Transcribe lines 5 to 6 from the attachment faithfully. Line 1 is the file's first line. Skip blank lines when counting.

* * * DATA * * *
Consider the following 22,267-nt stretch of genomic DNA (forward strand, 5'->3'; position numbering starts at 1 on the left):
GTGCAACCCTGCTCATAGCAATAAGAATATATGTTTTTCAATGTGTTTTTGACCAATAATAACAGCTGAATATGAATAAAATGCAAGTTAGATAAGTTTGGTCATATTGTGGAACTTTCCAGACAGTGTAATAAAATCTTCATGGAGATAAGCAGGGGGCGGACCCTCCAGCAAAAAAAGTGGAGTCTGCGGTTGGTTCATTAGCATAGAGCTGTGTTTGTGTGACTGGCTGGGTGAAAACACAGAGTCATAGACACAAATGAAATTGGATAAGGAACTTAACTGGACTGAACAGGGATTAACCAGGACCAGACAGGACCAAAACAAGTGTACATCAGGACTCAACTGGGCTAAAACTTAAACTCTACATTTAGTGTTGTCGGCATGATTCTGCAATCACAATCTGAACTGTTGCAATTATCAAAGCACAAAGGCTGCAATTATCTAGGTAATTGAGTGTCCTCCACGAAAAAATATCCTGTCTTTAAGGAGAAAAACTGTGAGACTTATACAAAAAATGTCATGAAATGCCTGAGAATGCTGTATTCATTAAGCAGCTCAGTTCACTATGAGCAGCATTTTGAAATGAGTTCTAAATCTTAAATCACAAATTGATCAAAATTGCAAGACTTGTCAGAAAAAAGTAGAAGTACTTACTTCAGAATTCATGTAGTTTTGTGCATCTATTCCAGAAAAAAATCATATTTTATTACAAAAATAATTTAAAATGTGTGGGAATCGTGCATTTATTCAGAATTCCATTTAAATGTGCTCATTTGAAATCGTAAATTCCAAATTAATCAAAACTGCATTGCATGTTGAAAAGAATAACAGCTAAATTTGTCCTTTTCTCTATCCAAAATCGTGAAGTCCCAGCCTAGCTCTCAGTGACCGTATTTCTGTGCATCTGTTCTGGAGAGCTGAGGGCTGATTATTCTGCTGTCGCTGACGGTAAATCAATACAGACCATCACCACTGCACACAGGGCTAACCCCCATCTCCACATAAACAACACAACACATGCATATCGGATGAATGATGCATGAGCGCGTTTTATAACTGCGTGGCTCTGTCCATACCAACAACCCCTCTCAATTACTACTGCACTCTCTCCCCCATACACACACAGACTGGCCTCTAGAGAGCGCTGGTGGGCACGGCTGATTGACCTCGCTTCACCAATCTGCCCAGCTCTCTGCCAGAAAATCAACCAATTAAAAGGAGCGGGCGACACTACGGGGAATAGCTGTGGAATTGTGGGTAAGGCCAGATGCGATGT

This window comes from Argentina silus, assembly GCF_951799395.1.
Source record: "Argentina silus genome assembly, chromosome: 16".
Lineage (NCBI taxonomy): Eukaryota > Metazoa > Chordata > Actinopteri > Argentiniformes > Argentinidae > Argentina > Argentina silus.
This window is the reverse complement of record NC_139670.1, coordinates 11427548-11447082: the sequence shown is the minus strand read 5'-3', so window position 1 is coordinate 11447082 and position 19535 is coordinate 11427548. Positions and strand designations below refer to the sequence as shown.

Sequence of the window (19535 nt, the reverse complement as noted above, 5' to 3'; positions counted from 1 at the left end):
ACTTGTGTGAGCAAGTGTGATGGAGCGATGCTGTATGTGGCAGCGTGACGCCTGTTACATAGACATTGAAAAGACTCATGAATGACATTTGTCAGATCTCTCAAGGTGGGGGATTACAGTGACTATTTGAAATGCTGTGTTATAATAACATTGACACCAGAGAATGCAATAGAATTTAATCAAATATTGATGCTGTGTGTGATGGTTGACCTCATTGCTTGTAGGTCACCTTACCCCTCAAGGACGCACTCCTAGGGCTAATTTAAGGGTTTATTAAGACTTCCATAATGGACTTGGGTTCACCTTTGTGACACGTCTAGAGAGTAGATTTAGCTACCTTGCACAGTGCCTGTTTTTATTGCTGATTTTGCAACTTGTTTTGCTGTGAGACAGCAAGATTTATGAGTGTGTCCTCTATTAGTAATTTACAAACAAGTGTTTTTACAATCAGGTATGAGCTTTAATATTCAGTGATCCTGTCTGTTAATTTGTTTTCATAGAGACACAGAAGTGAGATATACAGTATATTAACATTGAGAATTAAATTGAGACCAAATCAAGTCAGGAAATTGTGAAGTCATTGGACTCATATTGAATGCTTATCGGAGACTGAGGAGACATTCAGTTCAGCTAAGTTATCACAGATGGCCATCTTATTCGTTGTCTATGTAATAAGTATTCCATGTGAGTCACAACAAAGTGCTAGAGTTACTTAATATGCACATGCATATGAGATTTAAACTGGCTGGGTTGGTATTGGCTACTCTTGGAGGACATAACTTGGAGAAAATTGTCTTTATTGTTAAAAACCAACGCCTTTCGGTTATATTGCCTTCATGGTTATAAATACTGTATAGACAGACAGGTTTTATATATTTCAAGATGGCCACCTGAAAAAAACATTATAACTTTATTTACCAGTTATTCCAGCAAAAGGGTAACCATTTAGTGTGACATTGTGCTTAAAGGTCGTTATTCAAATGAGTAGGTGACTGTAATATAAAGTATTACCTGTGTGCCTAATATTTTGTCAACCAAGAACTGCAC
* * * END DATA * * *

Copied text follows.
Lineage (NCBI taxonomy): Eukaryota > Metazoa > Chordata > Actinopteri > Argentiniformes > Argentinidae > Argentina > Argentina silus.
This window is the reverse complement of record NC_139670.1, coordinates 11427548-11447082: the sequence shown is the minus strand read 5'-3', so window position 1 is coordinate 11447082 and position 19535 is coordinate 11427548. Positions and strand designations below refer to the sequence as shown.